Be it a painful sensation or a pleasurable one, we learn through our body that it eventually passes away just like everything does in our day to day life.
Everything is impermanent, especially the body. The body is continually dying and renewing itself on a cellular level, just like outside nature. When we understand impermanence within ourselves, we let go of our strong attachments to the things and people around us and eventually to the strongest attachment of all: life itself.
This is how our time table used to be:
4 am – Morning Bell
4:30 am to 6:30 am – Meditation in Hall
6:30 am to 8:00 am – Breakfast and Break
8:00 am to 11:00 am – Meditation in Hall
11 am to 1 pm – Lunch and Break
12 pm to 12:30 pm – You can clear your doubts with the teacher
1 pm to 5 pm – Meditation in Hall
5 pm to 6 pm – Tea break and light dinner
6 pm to 7 pm – Meditation in Hall
7 pm to 8:30 pm – Discourse
8:30 pm to 9:00 pm – Final meditation session
9:00 pm – Go to your rooms and rest
Our day used to begin at sharp 4am by the sevaks (volunteers) politely waking us all up by a bell from 3 45am. Everyone used to gather at the Dhamma hall for meditation. You are also given the option to meditate in your rooms but I prefered the hall as the energies were different. At 6am we used to gather at the mess for breakfast. Simple delicious north Indian breakfast was served. Then again from 8am to 11am we used to meditate. The only full meal was at 11 in the noon (lunch). It is said that a quarter of our stomach should be empty for meditation. After that an hour break was given to either take a break and sleep, or bathe or take a walk in the forest (the location is gorgeous with misty clouds and mountains all over). With around 8-10 hours of meditation everyday, the day used to end at 9pm after an hour’s video session of Mr. Goenka talking about the advantages of everyday’s meditation.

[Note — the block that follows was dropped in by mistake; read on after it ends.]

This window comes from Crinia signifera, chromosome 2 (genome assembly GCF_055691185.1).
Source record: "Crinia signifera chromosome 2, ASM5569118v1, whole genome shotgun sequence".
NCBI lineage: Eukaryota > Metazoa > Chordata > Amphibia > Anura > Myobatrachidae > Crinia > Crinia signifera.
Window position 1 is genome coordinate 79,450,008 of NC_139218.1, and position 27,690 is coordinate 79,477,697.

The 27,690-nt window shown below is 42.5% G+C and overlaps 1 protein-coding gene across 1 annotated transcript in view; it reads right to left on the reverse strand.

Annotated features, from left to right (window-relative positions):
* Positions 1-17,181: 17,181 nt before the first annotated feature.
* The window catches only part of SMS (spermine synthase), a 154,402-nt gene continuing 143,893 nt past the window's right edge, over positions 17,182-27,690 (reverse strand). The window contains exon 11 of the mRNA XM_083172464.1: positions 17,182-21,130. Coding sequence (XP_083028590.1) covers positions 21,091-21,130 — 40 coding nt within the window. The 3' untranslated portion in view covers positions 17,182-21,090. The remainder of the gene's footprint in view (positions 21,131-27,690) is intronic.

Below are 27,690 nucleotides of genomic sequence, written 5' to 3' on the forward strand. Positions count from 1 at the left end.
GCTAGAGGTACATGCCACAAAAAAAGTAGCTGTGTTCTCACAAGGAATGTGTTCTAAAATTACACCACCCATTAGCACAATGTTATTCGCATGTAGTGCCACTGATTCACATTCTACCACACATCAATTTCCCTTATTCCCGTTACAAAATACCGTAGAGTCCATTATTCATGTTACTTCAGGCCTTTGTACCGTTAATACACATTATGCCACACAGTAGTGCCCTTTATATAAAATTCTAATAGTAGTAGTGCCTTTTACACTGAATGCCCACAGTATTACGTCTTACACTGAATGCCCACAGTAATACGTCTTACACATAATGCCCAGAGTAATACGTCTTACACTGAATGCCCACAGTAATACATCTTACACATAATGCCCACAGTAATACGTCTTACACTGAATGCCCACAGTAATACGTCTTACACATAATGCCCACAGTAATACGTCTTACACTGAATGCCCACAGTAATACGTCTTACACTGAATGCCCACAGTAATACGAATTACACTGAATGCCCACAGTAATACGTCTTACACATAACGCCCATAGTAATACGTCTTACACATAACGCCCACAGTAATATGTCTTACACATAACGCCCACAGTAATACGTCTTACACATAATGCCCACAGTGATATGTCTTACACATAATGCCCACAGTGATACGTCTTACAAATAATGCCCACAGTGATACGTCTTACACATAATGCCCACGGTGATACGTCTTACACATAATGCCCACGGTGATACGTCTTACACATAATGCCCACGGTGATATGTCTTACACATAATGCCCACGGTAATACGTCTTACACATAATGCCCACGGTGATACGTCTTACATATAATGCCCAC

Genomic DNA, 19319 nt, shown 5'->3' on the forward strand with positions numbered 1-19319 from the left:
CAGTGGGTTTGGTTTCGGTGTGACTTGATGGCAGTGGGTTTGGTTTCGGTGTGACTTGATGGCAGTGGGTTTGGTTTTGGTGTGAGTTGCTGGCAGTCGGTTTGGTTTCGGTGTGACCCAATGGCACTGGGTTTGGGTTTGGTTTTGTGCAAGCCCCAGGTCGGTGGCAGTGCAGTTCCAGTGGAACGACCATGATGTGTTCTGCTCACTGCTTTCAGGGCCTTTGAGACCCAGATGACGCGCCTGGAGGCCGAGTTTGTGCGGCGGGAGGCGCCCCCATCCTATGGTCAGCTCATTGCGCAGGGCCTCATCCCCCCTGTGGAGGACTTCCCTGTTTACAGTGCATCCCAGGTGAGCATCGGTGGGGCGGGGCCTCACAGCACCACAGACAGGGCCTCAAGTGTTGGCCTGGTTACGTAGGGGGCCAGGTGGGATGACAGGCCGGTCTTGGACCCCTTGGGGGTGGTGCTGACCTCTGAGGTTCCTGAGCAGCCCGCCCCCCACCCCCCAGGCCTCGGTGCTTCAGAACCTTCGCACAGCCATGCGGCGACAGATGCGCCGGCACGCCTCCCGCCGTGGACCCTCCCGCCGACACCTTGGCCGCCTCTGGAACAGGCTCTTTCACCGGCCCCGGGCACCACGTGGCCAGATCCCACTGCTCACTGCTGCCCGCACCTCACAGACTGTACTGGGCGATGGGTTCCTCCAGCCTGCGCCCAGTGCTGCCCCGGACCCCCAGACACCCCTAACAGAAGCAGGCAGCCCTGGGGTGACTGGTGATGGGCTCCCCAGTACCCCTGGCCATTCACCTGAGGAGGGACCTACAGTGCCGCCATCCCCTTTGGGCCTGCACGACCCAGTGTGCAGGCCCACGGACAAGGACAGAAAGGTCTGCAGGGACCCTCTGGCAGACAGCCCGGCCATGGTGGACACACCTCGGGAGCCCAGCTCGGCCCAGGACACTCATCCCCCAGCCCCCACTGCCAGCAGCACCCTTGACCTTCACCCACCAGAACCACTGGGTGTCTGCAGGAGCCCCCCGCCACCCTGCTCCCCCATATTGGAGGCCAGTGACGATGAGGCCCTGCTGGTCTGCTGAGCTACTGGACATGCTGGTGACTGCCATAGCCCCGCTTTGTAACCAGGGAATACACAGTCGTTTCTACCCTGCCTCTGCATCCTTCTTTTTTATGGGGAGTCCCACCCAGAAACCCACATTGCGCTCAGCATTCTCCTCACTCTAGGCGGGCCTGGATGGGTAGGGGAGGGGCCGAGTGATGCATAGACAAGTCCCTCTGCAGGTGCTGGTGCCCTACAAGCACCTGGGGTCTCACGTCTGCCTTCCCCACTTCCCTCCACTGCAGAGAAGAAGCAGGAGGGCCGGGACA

These 10-days were the most physically, mentally and emotionally challenging days of my life. The meditational techniques were daily explained by the assistant teachers addressing our concerns, hesitations and questions.
With each passing day, I became more and more comfortable with the silence. The journey inside is yours alone. Initially I was intimated by this code of discipline but later realised the importance of it.
There were times that I wanted to cry, talk, and quit – but that would just be giving into more cravings and aversions and so I observed these feelings and let it go.
Sitting for so many hours used to become unbearable but as you persist, your tolerance grows. As you start observing the pain and understanding that is is not permanent, the pain gives in. Even if it’s still there, it stops hurting you.